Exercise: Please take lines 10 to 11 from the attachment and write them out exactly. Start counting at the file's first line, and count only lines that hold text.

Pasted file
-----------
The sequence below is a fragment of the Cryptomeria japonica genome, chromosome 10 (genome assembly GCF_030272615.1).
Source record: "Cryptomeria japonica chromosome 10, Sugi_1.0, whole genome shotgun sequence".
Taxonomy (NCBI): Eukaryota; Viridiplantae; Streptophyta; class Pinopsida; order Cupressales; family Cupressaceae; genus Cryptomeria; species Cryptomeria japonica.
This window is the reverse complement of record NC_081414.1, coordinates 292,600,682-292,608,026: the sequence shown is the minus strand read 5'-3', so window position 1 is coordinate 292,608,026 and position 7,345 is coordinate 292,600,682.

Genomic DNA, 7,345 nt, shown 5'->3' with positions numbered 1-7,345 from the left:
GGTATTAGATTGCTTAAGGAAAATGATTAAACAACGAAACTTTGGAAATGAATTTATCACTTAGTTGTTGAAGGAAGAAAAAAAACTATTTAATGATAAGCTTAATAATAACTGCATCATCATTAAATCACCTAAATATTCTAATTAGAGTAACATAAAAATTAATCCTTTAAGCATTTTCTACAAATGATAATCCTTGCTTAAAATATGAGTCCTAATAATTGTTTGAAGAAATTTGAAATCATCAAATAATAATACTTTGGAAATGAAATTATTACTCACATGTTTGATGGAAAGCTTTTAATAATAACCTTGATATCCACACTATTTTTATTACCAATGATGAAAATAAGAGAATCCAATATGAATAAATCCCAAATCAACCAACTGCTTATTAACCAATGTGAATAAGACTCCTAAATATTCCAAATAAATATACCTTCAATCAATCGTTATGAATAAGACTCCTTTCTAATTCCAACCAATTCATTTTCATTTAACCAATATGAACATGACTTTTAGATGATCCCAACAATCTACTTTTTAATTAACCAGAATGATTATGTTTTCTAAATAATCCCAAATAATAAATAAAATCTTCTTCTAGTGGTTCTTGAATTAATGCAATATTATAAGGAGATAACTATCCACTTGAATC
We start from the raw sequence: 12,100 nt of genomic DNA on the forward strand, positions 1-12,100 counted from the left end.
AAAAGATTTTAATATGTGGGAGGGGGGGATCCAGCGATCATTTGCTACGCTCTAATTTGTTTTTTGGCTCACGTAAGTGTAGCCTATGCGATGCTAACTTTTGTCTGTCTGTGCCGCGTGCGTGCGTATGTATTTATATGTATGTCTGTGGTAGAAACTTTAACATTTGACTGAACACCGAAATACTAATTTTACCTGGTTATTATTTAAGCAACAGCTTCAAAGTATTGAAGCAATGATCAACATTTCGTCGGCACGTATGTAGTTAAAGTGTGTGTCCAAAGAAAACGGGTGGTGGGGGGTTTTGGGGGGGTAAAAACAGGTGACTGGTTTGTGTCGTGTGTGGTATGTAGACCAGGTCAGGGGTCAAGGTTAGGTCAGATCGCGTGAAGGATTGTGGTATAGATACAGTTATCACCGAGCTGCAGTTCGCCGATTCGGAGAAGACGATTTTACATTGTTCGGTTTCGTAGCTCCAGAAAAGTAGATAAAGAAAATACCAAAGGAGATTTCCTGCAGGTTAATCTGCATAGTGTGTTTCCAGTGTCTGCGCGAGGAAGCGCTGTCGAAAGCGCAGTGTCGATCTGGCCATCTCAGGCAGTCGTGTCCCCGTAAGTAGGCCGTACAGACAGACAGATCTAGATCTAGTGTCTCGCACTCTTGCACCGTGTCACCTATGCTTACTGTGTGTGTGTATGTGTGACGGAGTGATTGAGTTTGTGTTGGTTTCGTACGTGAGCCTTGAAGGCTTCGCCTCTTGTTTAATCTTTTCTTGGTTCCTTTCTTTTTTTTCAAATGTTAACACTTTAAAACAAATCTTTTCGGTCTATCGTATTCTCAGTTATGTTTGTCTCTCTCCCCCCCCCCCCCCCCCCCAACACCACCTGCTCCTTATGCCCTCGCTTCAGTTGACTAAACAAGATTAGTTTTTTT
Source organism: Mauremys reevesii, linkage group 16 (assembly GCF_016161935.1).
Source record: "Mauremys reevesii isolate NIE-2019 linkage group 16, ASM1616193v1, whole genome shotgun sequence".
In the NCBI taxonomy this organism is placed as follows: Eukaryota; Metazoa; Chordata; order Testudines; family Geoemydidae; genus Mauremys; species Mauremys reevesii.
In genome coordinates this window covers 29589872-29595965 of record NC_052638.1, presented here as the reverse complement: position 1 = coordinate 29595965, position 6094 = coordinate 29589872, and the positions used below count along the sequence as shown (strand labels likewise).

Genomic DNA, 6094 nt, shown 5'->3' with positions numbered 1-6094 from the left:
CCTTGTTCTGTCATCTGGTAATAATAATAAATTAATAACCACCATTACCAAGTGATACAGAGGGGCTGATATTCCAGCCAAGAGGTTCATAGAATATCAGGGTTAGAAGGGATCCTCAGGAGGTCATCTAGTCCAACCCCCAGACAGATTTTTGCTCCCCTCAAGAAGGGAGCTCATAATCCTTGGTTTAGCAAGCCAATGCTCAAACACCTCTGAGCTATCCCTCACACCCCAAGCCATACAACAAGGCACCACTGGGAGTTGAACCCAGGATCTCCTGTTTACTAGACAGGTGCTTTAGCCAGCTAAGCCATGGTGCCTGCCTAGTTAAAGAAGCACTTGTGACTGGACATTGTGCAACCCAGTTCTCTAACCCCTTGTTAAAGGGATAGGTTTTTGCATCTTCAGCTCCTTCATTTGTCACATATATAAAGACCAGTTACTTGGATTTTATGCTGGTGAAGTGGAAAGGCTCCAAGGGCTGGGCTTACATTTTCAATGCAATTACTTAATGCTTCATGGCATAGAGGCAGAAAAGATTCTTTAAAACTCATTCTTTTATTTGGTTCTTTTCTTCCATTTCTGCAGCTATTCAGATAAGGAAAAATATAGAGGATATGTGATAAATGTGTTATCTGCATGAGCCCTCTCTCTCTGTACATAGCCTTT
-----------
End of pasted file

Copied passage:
Source record: "Mauremys reevesii isolate NIE-2019 linkage group 16, ASM1616193v1, whole genome shotgun sequence".
In the NCBI taxonomy this organism is placed as follows: Eukaryota; Metazoa; Chordata; order Testudines; family Geoemydidae; genus Mauremys; species Mauremys reevesii.